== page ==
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Intersectionality: The Choices That Make A Man

“You are American: you were born here and you have every right to be here, but you are also Korean: that's your birthright and no one can take that away. You're a Korean–American, never forget that.”

By JessPublished 2 years ago 3 min read
Intersectionality: The Choices That Make A Man
Photo by Marco Xu on Unsplash

In my final year of school, I chose to focus my thesis on the subject of ethnicity and nationality, with particular interest in their intersection: overlapping identities battling one another, suppressing one another in a life-long pandemonium.

As our society continues to expand and champion new modes of diversity and representation, I found myself wondering about the outliers, the inbetweeners: people whose identities met at a crossroad and fit no mold other than their own. Intersectionality is an analytical framework for understanding how aspects of a person’s social and political identities combine to create different qualitative modes of discrimination and privilege, and also provide unique experiences different than the individual categories of a single identity. While searching deeper into the framework of intersectionality, I deeply identified with a sense of “cultural ambiguity.” My project sought to encapsulate and acknowledge the beauty and hardships of the intersectional experience, but all the while I developed this project, I asked myself, how does an intersectional person preserve one aspect of their identity when it conflicts so directly with another? What happens when I forgo one identity for the other, am I depriving future generations of this identity, am I giving into the erasure of my own?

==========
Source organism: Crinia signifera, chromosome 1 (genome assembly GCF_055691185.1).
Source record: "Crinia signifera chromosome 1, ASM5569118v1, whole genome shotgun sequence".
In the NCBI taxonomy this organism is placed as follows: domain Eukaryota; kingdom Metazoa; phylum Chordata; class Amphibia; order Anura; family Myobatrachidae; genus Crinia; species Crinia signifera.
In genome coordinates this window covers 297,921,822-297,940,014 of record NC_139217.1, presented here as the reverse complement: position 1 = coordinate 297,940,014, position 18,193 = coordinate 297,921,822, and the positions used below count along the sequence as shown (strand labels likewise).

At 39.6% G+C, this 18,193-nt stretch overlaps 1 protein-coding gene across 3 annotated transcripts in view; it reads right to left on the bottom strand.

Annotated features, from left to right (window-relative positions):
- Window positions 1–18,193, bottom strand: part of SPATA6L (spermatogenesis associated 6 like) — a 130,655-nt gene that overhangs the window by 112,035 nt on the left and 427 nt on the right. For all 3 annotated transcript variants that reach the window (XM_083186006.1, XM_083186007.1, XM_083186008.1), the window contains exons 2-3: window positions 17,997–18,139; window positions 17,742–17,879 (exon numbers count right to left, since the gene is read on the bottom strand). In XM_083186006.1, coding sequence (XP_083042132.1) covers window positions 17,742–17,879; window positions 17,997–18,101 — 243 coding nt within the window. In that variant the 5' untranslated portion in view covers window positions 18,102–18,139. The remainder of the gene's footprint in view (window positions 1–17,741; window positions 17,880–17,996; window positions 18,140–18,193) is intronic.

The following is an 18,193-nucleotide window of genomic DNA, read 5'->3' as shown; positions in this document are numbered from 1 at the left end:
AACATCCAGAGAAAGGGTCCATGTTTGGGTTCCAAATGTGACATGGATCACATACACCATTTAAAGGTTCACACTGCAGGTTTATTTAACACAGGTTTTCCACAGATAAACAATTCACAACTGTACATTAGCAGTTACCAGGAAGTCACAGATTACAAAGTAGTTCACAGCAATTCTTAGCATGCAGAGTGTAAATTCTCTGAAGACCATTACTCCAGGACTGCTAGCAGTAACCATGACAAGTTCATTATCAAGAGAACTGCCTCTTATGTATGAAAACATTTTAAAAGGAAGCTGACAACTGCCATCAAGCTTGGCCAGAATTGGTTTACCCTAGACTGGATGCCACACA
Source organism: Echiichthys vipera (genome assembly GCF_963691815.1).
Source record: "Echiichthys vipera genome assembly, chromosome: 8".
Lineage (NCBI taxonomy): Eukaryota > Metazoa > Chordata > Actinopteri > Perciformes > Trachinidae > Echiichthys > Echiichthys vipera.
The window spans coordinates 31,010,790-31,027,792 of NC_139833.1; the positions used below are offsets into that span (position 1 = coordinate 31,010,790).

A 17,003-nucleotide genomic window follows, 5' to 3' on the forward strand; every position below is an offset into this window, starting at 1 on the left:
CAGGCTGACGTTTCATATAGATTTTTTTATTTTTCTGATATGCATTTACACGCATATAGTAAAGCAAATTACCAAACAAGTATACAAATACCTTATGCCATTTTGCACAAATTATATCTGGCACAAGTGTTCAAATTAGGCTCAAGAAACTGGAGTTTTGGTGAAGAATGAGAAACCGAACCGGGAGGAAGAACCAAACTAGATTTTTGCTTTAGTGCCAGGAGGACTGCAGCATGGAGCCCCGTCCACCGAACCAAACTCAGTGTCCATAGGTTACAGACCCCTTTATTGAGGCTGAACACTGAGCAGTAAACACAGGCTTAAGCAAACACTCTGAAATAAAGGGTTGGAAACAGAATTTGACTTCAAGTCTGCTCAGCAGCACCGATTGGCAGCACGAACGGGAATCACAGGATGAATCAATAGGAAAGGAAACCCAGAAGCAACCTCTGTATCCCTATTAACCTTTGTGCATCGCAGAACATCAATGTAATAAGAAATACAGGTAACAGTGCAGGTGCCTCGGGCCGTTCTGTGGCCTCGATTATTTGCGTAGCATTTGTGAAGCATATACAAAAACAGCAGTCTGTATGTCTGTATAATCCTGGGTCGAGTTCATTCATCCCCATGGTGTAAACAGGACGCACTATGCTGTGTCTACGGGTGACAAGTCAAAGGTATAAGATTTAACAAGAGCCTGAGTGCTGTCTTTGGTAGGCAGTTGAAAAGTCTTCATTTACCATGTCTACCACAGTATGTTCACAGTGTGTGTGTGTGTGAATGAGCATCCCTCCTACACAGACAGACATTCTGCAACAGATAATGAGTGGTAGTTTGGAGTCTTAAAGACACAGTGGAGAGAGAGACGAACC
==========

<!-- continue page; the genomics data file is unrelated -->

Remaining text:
My mother would always say this to me as a child, with an emphasis and fervor that I couldn’t understand at the time. As a daughter of immigrants myself, the older I got, the more I constantly found myself at the crossroads of Korean culture and American culture: the two constantly pitted against one another in a strange battle for supremacy. Do I pack Korean food for school lunch? The food I candidly adored and cherished, and often hangrily devoured on sight? Or do I settle for a measly carton of chocolate milk and a goopy slice of public school pizza? I’m ashamed to say I would often choose the latter.

I always felt trapped in this strange position of being “too Korean,” to be American, yet “too-American,” to be Korean. My connection to my culture will always exist in my blood and in the physical appearance I inherited, but to feel keenly touch with the culture that has existed in my ancestry for so many generations, often seems so far out of reach, and pushed out by the call to assimilate.

Intersectional people are constantly traversing new territories of identity, their preservation, their reinterpretation, their origins, and their futures. So for people like me, who struggle with two very conflicting identities that hold fundamentally different values, I wondered what line exists between my assimilation into American culture, and the preservation of my Korean identity: both are a part of who I am intrinsically, and one is not more valid the other.

백일 or “Baek-il,” a birthday celebration.